Have we heard this argument when discussing disagreements involving code?
We need to make new code consistent with existing code or new developers will be confused.
The purpose of this blog post is not to dispute the consistency argument. Just the opposite - first I’ll argue for it. Rather my intent is to drain some power from it, to put some speed bumps in front of it. When the consistency angel lands on one shoulder and tells us that this code must be the same as that code, let this other voice ask, “The same how? Why? Have we thought this through?” It’s not even a devil; It’s another angel with a different perspective, and often agrees with the other one.
First let’s look at why consistency is beneficial when applied thoughtfully. This will set up a contrast. Consistency is good when it provides these benefits. It’s questionable if it does not provide these benefits and harmful if it works against them.
Consistency Reduces Cognitive Load
Looking at unfamiliar code is inherently confusing. We’re simultaneously trying to grasp what code does, why, in what context, and often whether it works as expected. Needless inconsistency adds to that cognitive load. If we take that initial confusion and add to it variables that are prefixed (or not) inconsistently or the indentation seems random, it becomes harder for our minds to process the more important details.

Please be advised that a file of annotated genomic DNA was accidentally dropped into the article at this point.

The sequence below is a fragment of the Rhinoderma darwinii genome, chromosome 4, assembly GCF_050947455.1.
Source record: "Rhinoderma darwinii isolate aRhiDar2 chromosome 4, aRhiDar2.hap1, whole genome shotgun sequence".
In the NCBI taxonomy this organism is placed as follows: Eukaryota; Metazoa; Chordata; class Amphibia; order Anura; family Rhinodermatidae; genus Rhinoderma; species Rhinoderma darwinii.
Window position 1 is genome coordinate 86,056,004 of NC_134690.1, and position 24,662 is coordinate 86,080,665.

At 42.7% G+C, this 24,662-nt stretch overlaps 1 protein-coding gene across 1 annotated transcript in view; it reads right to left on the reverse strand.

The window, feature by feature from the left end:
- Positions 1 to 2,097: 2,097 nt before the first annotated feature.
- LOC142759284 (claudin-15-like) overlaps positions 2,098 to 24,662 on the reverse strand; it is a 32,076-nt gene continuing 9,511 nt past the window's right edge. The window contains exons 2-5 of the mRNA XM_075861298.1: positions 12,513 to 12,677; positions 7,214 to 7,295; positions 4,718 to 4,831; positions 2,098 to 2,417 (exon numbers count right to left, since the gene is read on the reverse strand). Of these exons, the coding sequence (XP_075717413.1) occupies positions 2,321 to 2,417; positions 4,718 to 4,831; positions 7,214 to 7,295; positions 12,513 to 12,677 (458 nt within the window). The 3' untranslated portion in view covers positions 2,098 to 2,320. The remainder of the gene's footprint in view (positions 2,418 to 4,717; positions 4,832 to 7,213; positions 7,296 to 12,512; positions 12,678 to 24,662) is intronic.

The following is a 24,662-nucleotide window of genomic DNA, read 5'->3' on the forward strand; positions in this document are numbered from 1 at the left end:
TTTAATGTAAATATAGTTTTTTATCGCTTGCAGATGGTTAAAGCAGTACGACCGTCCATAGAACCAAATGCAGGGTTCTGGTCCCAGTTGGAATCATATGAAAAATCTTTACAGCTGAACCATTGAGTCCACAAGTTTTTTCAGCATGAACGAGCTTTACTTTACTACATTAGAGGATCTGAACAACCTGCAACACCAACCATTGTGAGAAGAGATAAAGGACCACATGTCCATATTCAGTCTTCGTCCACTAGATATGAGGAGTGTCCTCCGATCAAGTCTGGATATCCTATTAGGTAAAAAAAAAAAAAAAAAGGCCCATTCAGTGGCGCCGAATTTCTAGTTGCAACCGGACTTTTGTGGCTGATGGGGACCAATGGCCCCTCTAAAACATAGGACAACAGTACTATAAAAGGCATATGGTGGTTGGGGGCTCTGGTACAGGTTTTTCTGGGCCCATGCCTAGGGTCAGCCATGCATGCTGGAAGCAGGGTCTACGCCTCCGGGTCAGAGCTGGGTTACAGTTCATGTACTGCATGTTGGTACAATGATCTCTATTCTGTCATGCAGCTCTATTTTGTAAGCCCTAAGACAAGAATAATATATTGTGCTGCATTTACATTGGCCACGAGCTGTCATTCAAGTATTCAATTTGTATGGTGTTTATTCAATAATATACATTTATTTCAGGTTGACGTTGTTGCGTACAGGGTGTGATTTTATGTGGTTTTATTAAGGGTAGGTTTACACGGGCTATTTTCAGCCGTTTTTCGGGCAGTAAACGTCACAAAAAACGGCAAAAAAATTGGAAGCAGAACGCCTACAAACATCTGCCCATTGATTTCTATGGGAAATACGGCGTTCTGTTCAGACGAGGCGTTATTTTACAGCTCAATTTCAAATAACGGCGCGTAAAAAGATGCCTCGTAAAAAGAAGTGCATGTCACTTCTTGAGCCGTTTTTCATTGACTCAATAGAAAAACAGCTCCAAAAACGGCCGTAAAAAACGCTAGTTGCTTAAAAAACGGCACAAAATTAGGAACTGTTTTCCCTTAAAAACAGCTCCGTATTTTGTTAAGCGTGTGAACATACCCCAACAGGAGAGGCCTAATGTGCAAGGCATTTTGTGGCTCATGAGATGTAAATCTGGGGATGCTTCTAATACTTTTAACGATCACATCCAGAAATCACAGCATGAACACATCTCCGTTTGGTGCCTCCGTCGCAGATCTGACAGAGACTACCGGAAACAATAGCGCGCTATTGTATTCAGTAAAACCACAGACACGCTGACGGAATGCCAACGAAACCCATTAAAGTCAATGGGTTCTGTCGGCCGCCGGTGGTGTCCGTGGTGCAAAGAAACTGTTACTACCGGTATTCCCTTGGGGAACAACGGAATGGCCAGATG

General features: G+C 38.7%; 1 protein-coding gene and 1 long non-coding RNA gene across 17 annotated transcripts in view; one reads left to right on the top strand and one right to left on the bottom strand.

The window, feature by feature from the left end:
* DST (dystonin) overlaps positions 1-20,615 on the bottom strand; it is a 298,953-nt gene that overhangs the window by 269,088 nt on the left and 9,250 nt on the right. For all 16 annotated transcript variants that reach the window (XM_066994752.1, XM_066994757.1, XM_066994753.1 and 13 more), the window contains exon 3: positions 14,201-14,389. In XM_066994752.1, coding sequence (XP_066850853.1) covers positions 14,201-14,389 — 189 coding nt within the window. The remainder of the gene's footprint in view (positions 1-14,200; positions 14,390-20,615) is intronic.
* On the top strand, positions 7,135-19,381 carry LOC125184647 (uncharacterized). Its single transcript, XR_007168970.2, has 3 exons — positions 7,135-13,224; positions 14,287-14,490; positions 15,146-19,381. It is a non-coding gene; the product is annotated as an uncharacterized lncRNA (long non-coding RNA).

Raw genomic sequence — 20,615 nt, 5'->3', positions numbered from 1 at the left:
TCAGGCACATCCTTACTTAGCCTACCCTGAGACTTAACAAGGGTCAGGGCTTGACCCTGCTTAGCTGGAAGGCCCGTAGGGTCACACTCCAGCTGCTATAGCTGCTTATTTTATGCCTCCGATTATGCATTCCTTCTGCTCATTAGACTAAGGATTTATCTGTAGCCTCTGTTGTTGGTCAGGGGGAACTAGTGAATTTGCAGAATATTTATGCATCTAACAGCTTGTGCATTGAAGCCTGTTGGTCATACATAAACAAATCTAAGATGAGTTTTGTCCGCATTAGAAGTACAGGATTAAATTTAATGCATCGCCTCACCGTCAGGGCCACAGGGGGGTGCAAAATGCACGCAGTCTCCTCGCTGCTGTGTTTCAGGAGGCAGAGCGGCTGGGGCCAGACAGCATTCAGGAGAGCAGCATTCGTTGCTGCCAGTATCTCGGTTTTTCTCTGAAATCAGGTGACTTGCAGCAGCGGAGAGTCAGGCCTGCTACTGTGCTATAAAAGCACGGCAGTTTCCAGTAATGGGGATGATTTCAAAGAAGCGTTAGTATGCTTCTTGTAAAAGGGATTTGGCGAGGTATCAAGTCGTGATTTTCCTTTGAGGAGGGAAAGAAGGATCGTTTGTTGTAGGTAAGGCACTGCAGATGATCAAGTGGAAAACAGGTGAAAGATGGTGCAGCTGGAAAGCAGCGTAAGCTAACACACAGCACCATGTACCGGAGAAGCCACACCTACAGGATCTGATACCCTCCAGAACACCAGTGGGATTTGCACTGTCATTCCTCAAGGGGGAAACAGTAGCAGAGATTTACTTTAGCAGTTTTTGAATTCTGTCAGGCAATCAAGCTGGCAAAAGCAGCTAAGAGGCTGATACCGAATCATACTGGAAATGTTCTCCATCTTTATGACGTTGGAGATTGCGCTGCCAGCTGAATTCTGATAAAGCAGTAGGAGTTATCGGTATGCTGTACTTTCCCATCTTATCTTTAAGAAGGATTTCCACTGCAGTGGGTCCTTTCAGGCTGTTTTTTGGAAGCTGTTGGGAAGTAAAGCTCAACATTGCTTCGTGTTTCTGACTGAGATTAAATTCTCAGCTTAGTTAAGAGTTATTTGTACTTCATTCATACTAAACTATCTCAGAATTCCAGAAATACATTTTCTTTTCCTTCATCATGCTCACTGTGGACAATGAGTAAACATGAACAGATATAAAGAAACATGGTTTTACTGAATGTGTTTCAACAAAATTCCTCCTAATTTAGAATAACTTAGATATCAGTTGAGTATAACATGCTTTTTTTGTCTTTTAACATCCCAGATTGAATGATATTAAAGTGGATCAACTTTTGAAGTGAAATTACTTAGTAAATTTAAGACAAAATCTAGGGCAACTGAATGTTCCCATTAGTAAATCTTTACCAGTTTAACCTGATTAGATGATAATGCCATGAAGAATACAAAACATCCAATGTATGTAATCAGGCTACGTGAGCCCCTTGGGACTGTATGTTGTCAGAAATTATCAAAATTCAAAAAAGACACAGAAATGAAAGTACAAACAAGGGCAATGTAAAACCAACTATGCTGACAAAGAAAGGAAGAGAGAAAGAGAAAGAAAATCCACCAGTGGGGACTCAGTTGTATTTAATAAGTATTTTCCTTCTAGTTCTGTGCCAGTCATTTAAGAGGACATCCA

We avoid that by establishing conventions. In C# some code bases prefix field names with an underscore. Others don’t. Which is better? It matters less than whether we pick one and apply it everywhere.
Consistency Helps Someone Who Understands One Part of Our Code to Understand Others
Suppose we choose a certain library to fulfill a need: Let’s say we choose Autofac as our IoC container. If we use it consistently throughout our code base then once a developer understands how it works they’ll understand it more easily throughout the code. Sure, they can understand more than one, but why not make it easier for them? We wouldn’t introduce a different one without compelling reason.
If we see a design pattern employed across multiple similar, related classes then once we understand it in one place we’ll understand more quickly what’s going on in another. We should not, however, assume that developers are so limited that similarity between one area and another is the only way they can understand how code works.
Consistency Narrows Our Choices and the Remaining Ones Are Good
What if a design pattern is employed across similar, related classes and now we need to create a new one? We could approach it as if the other classes don’t exist, and we’d have lots of choices in front of us. The decision might take longer and we’d make it with less certainty. If we aim for consistency we can often eliminate most choices and follow a pattern found in existing code.
If we need to choose a library to perform some purpose, that decision is easier if we’re already using a library for that. In that case we just keep using the same one.
In both cases consistency helps us to make choices more quickly by removing choices or strongly recommending others. Fewer choices might sound bad, but especially when starting out in unfamiliar code it’s reassuring to know that we’re doing something the expected way. Decision paralysis can waste time. The code that results from following a pattern will likely be good enough. (likely, not certainly.)
Let’s contrast these benefits with happens when the drive toward consistency goes wrong.
Will New Developers Really Be Confused?
We’ve probably worked in code bases where something weird is done over and over, or something that clearly violates the principles we follow to write the best code we can. I don’t want to use a real example, so I’m going to make one up. It’s no less strange than the real examples I’m not using.